Three years ago this Halloween, my then ten-year-old daughter went trick-or-treating dressed as Thor, the Marvel Comics superhero and god of thunder. That fall, Marvel took Thor’s hammer and title away from the brawny hero who had wielded it for decades and gave them to a then unknown woman, later revealed to be Jane Foster, Thor’s long-time love interest. This was important for my daughter and it was important for me. That Halloween, my daughter was costumed not as a female version of a male hero, not as a female pretending to be male, but as Thor herself. She wasn’t dressed as Donald Blake/Thor but as Jane Foster/Thor. That was empowering, an optimistic sign of where we were headed, of the better world that my daughter was bound to inherit. My beloved superhero comic books, source of excitement and wonder and inspiration since I was a boy, might just offer the same for my daughter.
A lot has happened in the last three years. My daughter has grown up, for one. Like many, she was heartbroken and terrified by the last presidential election and strengthened and transformed by being a part of the Women’s March on Washington. She has learned more about the bad behavior of bad men from our current President than I wanted her to know at such a young age. Now, at 13, she is more likely to be caught reading bell hooks than comic books. Instead of t-shirts featuring comic book characters, she wears a jacket with her own hand-stitched message: “Stop teaching girls that boys are mean to them because they like them.”
I’m proud of whom she has become.
This is where we are now, I suppose, in a time and a place when middle school girls need more than the passing of Thor’s hammer to a female, need more than the heroics of Marvel’s powerful superwomen: Ms. Marvel, Squirrel Girl, and Moon Girl, especially. They need more than Gal Gadot’s powerful portrayal of Wonder Woman on the silver screen. They need to be more than fangirls. They need to be heroes in their own right, strong against the world.
It’s not just my daughter who has changed, but the nation, the world.
Or maybe these things haven’t changed. Maybe the world is still the same and the truth has just been made clear.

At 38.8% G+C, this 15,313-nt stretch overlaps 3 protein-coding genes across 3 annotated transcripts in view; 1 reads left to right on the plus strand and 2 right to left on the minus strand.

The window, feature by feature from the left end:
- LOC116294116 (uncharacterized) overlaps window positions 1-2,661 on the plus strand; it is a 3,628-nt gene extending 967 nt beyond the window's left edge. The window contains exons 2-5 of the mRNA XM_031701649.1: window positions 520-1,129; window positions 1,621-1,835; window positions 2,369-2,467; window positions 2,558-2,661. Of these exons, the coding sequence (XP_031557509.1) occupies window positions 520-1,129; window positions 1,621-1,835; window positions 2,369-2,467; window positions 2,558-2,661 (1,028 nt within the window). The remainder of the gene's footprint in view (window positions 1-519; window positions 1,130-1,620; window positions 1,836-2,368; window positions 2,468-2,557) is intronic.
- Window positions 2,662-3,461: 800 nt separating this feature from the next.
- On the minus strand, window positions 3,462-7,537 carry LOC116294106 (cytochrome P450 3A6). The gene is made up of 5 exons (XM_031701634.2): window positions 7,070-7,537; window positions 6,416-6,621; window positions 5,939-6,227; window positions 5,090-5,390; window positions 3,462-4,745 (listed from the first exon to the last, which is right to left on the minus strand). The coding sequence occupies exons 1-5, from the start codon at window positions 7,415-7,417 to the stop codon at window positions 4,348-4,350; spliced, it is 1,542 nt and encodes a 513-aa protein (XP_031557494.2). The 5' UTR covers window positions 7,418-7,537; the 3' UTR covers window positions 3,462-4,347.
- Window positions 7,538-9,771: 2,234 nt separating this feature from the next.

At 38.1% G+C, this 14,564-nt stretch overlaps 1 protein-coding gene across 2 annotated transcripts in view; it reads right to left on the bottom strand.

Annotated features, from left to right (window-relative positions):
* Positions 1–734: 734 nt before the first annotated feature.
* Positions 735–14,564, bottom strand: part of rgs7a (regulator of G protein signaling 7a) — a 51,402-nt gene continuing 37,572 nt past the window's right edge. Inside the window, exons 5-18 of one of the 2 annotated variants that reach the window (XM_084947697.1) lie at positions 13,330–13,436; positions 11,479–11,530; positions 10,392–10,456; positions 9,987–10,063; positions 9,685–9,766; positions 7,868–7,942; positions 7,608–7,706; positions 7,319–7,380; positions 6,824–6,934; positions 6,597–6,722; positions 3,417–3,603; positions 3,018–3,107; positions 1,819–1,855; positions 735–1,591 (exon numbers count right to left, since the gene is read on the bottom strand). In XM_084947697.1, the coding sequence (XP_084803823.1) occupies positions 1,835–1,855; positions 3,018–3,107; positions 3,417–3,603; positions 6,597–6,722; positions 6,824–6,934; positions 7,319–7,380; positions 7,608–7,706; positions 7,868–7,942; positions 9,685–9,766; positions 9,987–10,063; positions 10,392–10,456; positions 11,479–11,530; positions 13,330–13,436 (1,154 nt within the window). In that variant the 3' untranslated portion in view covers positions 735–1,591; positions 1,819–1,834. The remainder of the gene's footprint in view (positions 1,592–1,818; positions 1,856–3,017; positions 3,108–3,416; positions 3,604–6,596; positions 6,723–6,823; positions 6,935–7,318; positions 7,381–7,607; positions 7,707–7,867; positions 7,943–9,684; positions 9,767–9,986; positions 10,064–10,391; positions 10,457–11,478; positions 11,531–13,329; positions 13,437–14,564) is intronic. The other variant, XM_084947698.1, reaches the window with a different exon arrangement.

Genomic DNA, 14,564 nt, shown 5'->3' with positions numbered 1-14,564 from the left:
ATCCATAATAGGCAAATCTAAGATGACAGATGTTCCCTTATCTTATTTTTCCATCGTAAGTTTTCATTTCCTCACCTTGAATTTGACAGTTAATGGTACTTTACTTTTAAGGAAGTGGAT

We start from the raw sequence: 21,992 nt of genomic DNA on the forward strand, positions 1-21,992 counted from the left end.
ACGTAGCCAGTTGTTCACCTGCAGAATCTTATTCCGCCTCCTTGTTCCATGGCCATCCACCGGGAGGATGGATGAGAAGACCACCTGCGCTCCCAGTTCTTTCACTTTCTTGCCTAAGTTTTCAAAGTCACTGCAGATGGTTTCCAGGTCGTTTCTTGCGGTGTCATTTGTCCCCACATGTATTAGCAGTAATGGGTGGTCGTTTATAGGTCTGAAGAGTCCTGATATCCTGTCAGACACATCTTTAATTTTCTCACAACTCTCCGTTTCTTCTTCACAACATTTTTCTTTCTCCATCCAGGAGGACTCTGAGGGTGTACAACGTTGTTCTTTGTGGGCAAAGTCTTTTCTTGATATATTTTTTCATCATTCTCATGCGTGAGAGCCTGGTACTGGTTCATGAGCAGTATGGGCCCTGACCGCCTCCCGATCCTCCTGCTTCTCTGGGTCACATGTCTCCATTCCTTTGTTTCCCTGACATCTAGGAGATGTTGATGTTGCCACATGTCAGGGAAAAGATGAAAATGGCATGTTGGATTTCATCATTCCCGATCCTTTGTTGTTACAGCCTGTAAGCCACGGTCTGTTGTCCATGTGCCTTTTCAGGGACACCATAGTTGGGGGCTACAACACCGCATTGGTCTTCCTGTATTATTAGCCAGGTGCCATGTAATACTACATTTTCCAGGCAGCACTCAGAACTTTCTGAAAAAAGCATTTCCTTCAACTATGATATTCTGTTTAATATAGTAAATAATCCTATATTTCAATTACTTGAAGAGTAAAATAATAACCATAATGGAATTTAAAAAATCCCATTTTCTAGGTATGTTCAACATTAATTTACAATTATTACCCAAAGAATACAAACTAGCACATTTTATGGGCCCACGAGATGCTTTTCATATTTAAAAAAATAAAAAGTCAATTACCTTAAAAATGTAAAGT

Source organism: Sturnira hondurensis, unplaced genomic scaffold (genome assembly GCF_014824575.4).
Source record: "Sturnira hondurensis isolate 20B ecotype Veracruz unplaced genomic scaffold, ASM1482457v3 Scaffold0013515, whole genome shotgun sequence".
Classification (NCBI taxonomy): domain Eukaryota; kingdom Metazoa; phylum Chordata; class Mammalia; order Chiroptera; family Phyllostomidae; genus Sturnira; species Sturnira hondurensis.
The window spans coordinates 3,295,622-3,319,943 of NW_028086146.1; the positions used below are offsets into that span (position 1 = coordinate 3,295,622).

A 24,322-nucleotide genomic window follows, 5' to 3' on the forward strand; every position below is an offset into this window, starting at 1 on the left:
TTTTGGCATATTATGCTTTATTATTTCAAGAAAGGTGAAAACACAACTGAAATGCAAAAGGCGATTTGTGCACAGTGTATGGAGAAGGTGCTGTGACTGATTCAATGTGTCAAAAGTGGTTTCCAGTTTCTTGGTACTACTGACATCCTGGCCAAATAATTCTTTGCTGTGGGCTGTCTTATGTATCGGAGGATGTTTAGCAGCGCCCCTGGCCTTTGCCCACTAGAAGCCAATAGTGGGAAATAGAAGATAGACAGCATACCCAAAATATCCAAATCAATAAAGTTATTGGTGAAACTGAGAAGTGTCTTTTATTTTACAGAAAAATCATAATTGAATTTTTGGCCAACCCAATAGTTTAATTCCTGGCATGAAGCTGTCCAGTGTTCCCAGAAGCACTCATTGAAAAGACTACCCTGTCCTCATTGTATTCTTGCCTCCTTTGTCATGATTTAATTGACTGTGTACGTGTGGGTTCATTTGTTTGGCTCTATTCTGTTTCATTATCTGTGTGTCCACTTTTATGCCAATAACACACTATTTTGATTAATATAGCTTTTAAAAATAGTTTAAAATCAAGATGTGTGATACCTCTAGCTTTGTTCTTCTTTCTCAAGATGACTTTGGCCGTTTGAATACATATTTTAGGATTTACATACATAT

In that case, thank you, Mr. President, for showing us all where we really stand, for showing us that Thor and Wonder Woman were never enough, and for showing us all how much work that we have yet to do.
A look at past and present comic book depictions of women reveals the problematic characterization of women in comics in a way that challenges the notion that the few positive strides taken in recent years are reason enough to celebrate. Hope Nicholson’s The Spectacular Sisterhood of Superwomen: Awesome Female Characters From Comic Book History, in its encyclopedic, if far from complete, list of female comic book characters through the decades, provides such a look. Nicholson offers up the few famous and many not-so-famous female characters featured in comic books over the last century. For each hero, she provides a brief synopsis of the character and her publication history. She also provides some invaluable suggestions for how to locate some of the sometimes hard-to-find comics. Throughout, there are lots of colorful pages of reproduced art, some of which I have never seen before. It’s beautifully bound and illustrated and a good source of basic information about the history of women characters in comic books.
Some of the least well-known characters introduced in the book include: the Magician from Mars, a “half-Martian visitor whose whims become reality”, published in 1939; Sally the Sleuth, “a saucy sex symbol turned hard-boiled detective”, published in 1934; Miss Fury, “the first female-created superheroine in comics”, created by Tarpe Mills in 1941; Man-Huntin’ Minnie of Delta Pu, “a desperate for love college girl doing everything she can to catch a man”, from 1952; Pussycat, star of the “cool and carefree capers of a curvy, cuddly chick”, published in Marvel’s Male Annual #3 in 1965; and many, many more. There are a lot of strong female characters here. There are just as many, if not more, who are better off forgotten or, at least, fit only to remind us, if not of how far we have come, then, at least, how far we have to go.
Of course, not all female comic book characters have been quite so damningly ridiculous as Man-Huntin’ Minnie, and Nicholson highlights some of the best as “Icons of the Decade”. Little Lulu appeared in 1935 as a strong-willed and intelligent girl who dreamed of being President. Wonder Woman first appeared in 1941 and was just as frustratingly complex a cultural figure as she is today. Supergirl was introduced as Superman’s younger cousin in 1959, but she has stayed mostly in the shadow of the Man of Steel ever since. (The CW’s television version of the character might just be the best exception to this.) Batgirl, introduced in 1967, has, with a few exceptions, suffered the same fate. Marvel’s Ms. Marvel from 1977 rounds out the iconic list of female superheroes whose identity was wrapped up in that of their male precursors and counterparts.